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#23673 - 03/30/01 04:04 AM Re: Ambibalance?
Loc: Northamptonshire, England
Do you think political correctness is the death of art?
No, it isn't and it won't ever be. What is and isn't PC changes over time. Art remains art and can ride out the vicissitudes of changing opinion with no problems at all, thank you very much.
Last year, or the year before, an exhibition of work by British women artists was shown here in Wellington which included a small plastic Virgin Mary statuette encased in a condom called, prosaically enough I guess, "Virgin in a Condom". In the same exhibition there was a fifteen foot-long photo-montage mural called "Wrecked Last Supper" which portrayed Christ as a topless woman in a parody of da Vinci's "Last Supper". Instead of the adoring disciples, the "disciples" in this picture were all totally self-absorbed and disinterested in the fate of the central figure.
"Virgin in a Condom" had little direct artistic merit - it was a statement, of course. "Wrecked Last Supper" I would love to have on my wall as a conversation piece.
The thing was, the amount of controversy it stirred up was absolutely brilliant. The Christian Heritage Party (for whom a theocracy is not only a goal but an absolute pre-requisite - they're called "the Taliban" around here) went absolutely bonkers - well, more bonkers than usual, anyway, and they're a pretty sad lot under the best of circumstances. They said that we would all face eternal damnation if these works were displayed and that they should preferably be destroyed. Several of them tried to seize the virgin and oh, joy, the fun and games. Can you imagine security guards hovering over a small piece of moulded plastic covered in latex for 24 hours a day? Believe me, the irony didn't escape me!
And the most ridiculous part of it all was that the majority of the people who were arguing for and against the works had never seen them ! Graham Capill, the leader of the CHP, makes the Grand Wizard of the KKK look as offensive as Kermit the Frog. He's somewhere to the right of Ghengiz Khan (or Dubya, but I repeat myself). He was almost foaming at the mouth on TV when he was being interviewed about the exhibition. And, at that time, he hadn't seen them either.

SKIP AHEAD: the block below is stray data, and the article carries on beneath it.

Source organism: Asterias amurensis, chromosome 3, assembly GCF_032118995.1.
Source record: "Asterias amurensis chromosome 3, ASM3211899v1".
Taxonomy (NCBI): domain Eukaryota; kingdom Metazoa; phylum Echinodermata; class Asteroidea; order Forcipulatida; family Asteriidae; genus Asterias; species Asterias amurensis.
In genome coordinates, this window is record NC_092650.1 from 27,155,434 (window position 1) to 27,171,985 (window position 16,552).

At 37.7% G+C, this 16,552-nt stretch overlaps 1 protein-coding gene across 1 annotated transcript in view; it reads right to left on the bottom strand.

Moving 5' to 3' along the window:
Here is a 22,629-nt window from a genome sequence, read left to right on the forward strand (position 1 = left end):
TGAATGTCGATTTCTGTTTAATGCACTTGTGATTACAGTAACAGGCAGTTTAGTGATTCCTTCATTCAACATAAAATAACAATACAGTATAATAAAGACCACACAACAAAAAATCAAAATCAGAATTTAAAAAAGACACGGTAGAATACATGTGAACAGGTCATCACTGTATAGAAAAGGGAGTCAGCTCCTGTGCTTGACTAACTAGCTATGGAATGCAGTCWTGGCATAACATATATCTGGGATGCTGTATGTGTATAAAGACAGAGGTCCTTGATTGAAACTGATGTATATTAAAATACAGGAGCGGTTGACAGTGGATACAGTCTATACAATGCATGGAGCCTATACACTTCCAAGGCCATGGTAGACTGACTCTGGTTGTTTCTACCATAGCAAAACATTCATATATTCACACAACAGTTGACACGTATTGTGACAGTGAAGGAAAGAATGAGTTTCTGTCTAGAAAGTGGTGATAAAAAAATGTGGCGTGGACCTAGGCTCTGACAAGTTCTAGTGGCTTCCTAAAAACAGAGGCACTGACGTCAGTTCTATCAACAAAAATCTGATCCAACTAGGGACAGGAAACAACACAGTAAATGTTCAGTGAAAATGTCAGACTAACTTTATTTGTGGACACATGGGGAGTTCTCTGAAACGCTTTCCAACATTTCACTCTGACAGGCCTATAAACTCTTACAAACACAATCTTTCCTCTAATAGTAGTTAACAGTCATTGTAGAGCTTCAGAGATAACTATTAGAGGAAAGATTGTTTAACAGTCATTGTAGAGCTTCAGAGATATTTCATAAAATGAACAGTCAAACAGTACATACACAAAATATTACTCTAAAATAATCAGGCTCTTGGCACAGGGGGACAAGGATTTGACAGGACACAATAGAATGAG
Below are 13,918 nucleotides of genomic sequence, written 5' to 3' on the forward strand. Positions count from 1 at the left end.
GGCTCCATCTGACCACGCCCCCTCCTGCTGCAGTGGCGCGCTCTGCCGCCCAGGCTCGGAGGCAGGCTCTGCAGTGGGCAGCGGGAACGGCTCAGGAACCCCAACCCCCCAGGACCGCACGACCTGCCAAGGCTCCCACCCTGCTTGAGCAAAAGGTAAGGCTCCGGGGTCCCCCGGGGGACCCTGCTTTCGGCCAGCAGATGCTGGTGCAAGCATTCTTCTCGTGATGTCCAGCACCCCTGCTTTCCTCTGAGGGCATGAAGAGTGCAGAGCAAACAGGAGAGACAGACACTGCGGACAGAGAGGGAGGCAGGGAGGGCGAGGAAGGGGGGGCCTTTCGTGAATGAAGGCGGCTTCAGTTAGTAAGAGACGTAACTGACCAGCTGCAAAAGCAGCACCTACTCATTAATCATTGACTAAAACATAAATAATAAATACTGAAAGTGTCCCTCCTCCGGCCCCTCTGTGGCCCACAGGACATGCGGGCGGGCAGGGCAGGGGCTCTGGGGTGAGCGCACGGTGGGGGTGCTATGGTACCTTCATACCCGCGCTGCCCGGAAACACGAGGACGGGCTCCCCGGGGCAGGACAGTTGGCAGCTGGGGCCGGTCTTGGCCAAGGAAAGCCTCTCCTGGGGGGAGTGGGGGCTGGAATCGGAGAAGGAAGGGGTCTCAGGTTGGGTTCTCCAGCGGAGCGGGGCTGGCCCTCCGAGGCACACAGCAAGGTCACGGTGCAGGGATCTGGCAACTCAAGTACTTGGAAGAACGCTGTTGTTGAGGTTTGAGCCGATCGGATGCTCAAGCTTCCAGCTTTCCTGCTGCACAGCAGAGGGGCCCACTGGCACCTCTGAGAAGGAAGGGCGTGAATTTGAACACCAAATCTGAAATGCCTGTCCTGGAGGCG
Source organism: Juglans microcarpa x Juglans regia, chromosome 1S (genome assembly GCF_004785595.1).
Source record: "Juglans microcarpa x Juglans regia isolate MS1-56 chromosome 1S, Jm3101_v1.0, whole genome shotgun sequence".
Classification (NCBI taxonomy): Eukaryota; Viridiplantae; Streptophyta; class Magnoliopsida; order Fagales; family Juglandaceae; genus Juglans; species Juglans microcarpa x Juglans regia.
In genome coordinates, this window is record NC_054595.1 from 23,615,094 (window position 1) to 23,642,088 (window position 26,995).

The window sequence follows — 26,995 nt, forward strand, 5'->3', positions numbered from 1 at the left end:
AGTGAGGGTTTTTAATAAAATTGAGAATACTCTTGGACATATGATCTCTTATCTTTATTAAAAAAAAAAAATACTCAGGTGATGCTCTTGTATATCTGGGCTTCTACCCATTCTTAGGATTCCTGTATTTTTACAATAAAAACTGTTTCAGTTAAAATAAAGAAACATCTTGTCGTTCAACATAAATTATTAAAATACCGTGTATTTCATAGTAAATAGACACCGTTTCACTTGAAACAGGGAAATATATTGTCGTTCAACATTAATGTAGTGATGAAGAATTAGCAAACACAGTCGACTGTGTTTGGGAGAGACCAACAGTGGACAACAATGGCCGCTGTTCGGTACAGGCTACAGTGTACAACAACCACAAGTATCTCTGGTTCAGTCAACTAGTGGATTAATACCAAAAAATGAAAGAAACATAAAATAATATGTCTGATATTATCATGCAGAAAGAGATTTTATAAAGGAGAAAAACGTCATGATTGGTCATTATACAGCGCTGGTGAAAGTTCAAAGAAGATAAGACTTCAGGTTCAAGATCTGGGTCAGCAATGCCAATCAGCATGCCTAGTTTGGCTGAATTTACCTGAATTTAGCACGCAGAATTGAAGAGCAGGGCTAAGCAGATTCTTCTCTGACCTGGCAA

As a result, thousands went to the exhibition who would probably never have bothered otherwise.
PC, the death of art? Nah! Don't make me laff - it's the staff of life to art!_________________________
The idiot also known as Capfka ...
#23674 - 03/30/01 09:55 AM Re: Ambibalance?
What is art? And what is not art? Does the passage of time truly separate the good from the bad? Why is it that artists have to be dead before their work becomes high priced?
The hospital I worked at had a patient who did murals in excrement which were more attractive than many modern paintings. But was it art? Alas, none of them would be preserved for examination by art critcs.
#23675 - 03/30/01 10:39 AM Re: Ambibalance? Anonymous
CapK, your story brings up something that has long bothered me. i have so much trouble understanding the uproar over the desecration of 'idols' and icons, including the American flag. i have no idea what the current status is on the legality of flag burning, but it's certainly always been an issue that garners much attention (a constitutional amendment, to the bill of rights of all things, was once narrowly avoided; the irony of this is almost humorous - adulterate a document that has remained unchanged for two centuries (an icon if there ever was one) with the hope of preserving the sanctity of another.)
while i find the concept of the Blessed Virgin wrapped in a condom more than a bit distasteful (incidently, i'm quite sure i don't agree that the painting you mention would bring me any pleasure as a dinner guest, or as a host, despite the assurance of it being a conversational catalyst) my feeling is that the icon or idol's very purpose is to take on meaning for those that believe in its sanctity. thus, the Blessed Virgin in question is nothing more than the plastic it is made of, having been defiled such. ditto for the thousands of Saint Joseph statues that so unceremoniously find themselves head-down in a mudpile under a For Sale sign, and likewise for the flags.
i suppose all this rhetoric is simply to say that i agree with your contention the negative attention afforded art of this nature serves only to buoy the public's interest, and is quite possibly the driving force behind the artists' efforts.
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